Someya, a winner of the 1999 Phillip Morris Art Award, marks time in
the patterns of seepage and draws monochrome trompe l'oeil paintings in
controlled fades. Paintings from two of her series, "Decolor"
and "Soak," are up now at Kenji Taki Gallery in Nishi-Shinjuku
(not far from Tokyo Opera City Gallery).
Someya applies bleach to red and crimson velvet in the "Decolor"
paintings. As the name suggests, the bleach de-colors the fabric. Soft,
blurry, watercolor-like images fade into the rich surface, evoking the
fuzzy photorealism of Vermeer.
Only, being velvet, they really are fuzzy. Seen from different positions,
the fabric is first shiny then matte, the image appears then disappears.
Level and Level 1, two long rectangular pieces where deep crimson velvet
is stretched like canvas, are the most striking. Abstract patterned floors
(a darkened mosque, the edge of a rug?) appear on the bottom edge of the
paintings. The extreme perspective is like the view of a dog lying with
its chin on the ground. Only the dog can't see more than a few
feet ahead because the illumination stops at the doorway behind him: The
de-colored image, strong and clear at the bottom, slowly fades into the
light-swallowing depths of unadulterated fabric.
Patterns are another recurring motif in Someya's work. In the
past, she has dabbled in jam and used the carbon layer left from barbecued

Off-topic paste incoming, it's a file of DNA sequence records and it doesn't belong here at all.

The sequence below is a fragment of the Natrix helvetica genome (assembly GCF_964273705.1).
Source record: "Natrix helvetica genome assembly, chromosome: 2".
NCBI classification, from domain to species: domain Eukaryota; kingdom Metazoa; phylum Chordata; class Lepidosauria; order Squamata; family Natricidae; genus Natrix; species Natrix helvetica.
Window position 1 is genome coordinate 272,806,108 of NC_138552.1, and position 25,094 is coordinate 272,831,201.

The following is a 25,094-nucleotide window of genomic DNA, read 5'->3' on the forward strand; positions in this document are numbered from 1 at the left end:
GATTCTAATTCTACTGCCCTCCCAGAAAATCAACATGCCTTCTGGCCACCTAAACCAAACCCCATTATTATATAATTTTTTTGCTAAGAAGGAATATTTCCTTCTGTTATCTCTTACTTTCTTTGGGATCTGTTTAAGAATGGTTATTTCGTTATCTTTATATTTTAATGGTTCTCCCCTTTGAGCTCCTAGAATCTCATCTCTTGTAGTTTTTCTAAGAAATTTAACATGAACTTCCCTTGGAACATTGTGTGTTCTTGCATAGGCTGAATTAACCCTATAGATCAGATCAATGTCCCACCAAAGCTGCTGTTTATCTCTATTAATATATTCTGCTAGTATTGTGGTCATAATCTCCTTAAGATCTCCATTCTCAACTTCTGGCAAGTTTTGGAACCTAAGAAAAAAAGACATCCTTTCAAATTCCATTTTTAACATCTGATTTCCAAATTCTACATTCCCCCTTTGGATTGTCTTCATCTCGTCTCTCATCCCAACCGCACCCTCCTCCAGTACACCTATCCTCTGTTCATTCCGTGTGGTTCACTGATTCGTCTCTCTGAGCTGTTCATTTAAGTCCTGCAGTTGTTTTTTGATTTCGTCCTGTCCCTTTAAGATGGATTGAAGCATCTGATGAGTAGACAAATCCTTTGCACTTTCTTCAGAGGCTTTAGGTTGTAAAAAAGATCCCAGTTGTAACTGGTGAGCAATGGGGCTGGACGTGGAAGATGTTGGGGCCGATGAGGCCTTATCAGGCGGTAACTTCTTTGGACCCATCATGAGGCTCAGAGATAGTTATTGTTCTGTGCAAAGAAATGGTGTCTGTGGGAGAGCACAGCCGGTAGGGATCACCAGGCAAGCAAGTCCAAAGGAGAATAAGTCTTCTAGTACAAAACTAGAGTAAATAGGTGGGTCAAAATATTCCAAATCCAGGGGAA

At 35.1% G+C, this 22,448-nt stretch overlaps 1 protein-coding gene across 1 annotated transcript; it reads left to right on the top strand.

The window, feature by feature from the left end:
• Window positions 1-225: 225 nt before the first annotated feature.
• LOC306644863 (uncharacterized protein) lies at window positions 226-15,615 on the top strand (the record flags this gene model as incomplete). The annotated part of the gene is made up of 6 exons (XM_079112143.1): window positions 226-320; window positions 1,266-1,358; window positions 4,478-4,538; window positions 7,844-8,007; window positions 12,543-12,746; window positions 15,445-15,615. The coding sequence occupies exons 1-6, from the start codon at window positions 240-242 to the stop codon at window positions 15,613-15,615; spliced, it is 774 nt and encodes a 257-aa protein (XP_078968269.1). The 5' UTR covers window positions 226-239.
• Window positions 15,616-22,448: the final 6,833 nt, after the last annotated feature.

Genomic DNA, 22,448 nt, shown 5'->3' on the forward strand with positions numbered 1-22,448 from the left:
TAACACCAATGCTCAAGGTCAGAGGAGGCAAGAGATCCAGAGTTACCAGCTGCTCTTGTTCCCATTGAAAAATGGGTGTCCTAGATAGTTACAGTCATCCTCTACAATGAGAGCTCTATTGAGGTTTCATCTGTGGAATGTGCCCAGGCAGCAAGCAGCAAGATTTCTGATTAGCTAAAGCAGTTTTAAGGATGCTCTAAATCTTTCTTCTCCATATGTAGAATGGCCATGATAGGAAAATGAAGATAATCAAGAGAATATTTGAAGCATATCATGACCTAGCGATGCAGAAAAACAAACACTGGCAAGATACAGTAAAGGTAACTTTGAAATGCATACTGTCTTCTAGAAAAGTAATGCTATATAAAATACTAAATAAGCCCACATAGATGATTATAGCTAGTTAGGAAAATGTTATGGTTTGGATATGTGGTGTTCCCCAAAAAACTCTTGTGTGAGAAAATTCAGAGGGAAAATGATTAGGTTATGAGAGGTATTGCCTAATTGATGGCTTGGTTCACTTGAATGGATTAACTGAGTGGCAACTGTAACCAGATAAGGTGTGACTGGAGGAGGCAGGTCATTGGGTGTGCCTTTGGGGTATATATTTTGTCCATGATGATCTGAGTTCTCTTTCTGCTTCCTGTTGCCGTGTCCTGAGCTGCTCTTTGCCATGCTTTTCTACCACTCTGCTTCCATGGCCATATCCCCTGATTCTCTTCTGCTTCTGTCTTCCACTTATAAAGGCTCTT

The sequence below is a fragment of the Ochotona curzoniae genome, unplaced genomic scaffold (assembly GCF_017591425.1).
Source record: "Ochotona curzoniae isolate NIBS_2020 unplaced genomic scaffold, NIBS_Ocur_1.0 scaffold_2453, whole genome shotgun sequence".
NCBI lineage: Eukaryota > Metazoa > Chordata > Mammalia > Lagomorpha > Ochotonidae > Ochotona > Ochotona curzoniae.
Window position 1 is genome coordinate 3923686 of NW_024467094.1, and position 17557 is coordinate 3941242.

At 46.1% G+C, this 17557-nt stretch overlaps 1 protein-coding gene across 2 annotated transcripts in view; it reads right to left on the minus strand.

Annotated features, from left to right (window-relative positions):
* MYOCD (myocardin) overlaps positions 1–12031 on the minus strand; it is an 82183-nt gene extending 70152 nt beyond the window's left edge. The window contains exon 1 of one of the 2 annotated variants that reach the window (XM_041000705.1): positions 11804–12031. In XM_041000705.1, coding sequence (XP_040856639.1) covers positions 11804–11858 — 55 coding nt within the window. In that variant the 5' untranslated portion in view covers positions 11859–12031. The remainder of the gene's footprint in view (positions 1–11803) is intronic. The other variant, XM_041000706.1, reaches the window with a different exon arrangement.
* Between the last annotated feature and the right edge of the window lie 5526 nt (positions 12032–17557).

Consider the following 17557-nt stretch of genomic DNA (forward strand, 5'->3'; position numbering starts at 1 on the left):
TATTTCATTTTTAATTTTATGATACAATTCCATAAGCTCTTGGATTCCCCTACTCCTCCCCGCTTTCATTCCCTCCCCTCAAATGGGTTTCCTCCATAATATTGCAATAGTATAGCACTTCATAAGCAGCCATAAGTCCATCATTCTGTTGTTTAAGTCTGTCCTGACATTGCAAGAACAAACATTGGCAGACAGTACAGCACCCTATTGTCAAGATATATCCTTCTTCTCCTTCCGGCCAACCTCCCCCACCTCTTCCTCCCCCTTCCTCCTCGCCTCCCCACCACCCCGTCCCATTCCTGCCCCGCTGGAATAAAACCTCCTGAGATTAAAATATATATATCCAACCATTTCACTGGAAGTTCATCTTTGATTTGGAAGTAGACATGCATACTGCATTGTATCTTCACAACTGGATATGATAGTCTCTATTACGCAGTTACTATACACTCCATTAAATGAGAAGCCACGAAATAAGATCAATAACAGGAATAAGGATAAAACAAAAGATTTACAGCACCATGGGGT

meat to form her delicate interweavings. For the two "Soak"
pieces here, she uses motor oil and ink on wood panels.
These paintings take an almost opposite approach to time and control
to the "Decolor" pieces. Whereas Someya arrests the bleach
by washing the "Decolor" paintings in water, her "Soak"
works continue to evolve as the motor oil slowly saturates the wood. The
two panels of the large diptych Soak-Black (curtain) 1999-2002 were painted
years apart. The side-by-side comparison reveals how, over time, carefully
constructed geometric patterns in oil (what could pass for silk-screen)
flow into and along the wood grain, running together to form new, meandering
The distinct smell of the panels permeates the gallery. Not exactly a
car repair shop. Maybe a German auto parts store.
Kenji Taki Gallery
Photo courtesy Kenji Taki Gallery
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